Access to Public Information, Defamation / Reputation, Digital Rights, Privacy, Data Protection and Retention
Denegri v. Google Inc (Appellate Court)
In Progress Expands Expression
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The State of São Paulo Court of Appeals found the publication of investigative news reports into fraudulent schemes allegedly committed by the State of São Paulo Railway Company were legitimate and enjoyed the protection of the Freedom of the Press clause of the Brazilian Constitution. The reports concerned a scandal involving the government of the State of São Paulo and several the railway companies, including the State-owned railway. The Court held that the reports merely recounted facts and faithfully reproduced the opinions of investigators, and that as a publicly owned company, the Railway Company must tolerate greater scrutiny by the media.
In July 2013, the magazine IstoÉ published two reports on alleged overpricing, bid rigging and corruption in public contracts for the construction of new metro lines in the capital of the State of São Paulo. The Companhia Paulista de Trens Metropolitanos (CPTM, the State of São Paulo Railroad Company), the bidder, filed a lawsuit claiming damages, alleging that the allegations were untrue and based on abstractions and suppositions.
Grupo 3, the owner of the magazine, argued in its defense that the news reports were clear and objective, and that they concerned an issue of public interest. Grupo 3 argued furthermore that the criticism had been aimed at the conduct of CPTM’s managers and not at the company, and that CPTM had not denied the allegations. In fact, investigations were ongoing and the news reports merely reproduced the conclusions of the responsible authorities. Finally, Grupo 3 argued that all quotes had been clearly indicated by using quotation marks and that their authors were all identified.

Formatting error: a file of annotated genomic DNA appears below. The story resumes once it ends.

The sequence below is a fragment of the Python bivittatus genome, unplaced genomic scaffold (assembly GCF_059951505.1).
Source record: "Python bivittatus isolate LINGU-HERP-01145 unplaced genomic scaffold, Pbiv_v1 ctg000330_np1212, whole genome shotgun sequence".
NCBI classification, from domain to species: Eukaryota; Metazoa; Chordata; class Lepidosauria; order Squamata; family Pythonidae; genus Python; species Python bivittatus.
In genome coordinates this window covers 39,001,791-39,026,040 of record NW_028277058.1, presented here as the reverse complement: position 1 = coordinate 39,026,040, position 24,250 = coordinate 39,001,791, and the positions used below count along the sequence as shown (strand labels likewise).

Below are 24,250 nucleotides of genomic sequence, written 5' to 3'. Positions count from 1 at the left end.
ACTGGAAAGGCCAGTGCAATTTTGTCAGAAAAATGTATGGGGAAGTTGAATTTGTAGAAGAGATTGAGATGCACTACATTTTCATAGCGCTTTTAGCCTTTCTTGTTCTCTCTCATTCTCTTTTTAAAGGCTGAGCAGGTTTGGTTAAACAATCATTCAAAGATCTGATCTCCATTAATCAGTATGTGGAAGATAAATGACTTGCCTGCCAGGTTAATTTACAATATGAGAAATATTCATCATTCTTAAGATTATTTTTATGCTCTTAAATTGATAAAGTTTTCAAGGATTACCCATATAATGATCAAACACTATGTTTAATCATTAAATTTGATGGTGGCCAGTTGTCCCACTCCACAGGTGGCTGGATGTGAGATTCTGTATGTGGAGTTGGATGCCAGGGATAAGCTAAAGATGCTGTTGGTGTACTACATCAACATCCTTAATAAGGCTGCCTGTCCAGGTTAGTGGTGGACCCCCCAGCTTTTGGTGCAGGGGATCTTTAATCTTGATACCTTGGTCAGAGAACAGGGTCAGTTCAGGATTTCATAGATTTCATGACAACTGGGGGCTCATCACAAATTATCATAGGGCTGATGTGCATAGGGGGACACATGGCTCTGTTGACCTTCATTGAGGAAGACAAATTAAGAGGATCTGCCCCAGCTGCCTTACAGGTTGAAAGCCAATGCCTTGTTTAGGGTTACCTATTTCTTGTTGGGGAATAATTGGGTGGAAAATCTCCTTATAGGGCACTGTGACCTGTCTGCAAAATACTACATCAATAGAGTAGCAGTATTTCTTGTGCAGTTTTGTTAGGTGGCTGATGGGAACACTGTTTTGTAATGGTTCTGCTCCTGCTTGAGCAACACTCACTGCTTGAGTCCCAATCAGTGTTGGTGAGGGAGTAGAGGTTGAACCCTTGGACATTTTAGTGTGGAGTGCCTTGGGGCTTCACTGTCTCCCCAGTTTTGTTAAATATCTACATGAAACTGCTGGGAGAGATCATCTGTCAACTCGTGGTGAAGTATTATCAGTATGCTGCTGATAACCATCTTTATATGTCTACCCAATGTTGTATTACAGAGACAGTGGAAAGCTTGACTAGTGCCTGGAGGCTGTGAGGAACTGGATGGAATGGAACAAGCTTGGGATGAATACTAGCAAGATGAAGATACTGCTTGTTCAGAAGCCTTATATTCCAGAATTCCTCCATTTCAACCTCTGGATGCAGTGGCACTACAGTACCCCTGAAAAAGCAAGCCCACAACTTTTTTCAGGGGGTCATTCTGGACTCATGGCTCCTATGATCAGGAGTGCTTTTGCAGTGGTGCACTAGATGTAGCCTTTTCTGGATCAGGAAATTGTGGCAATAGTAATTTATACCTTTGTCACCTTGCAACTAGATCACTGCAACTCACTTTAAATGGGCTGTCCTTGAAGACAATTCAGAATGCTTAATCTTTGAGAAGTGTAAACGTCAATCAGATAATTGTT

The first instance court dismissed CPTM’s claims, holding that both reports were truthful and protected under the right to freedom of expression, and noting that that numerous other publishers had published similar reports. CPTM appealed to the Court of Appeals.
On April 7, 2016 Justice Eduardo Giacoia denied CPTM’s appeal and upheld the ruling of the first instance court. He held that both news reports were fully legitimate and enjoyed the protection of the Freedom of the Press clause of the Brazilian Constitution. The reports merely recounted investigations conducted by the Federal Competition Bureau and the European competition authorities (as there were European companies involved), and the settlement agreement reached with Siemens, one of the parties to the fraudulent scheme. In addition, the articles reported on the conclusions that the prosecutors had reached in their investigations. As such, there was no objectionable content in the news reports whatsoever. Both were truthful and grounded in the so-called animus narrandi – the right to tell what happens – without any distortion or personal conclusions about innocence or guilt.
Moreover, Justice Eduardo Giacoia emphasized that CPTM is a state-owned company. It belongs to the people of the State of São Paulo, who have a legitimate interest in knowing how it conducts it affairs. It follows that it should tolerate greater public scrutiny of its functioning by the media.
Decision Direction indicates whether the decision expands or contracts expression based on an analysis of the case.
Court reaffirmed the sovereign of the press and the strong protection afforded to investigative journalism when its reports are fact-based and truthful. The Court also upheld the right of the media to report on matters of public interest, and emphasized that the public have a right to know how publicly-owned companies run their affairs.
Global Perspective demonstrates how the court’s decision was influenced by standards from one or many regions.
Case significance refers to how influential the case is and how its significance changes over time.
Although not binding, this decision is important since it liberalizes the reporting on one of Brazil’s many recent scandals, protecting the right of journalists to report on matters of public interest regardless of who is involved.
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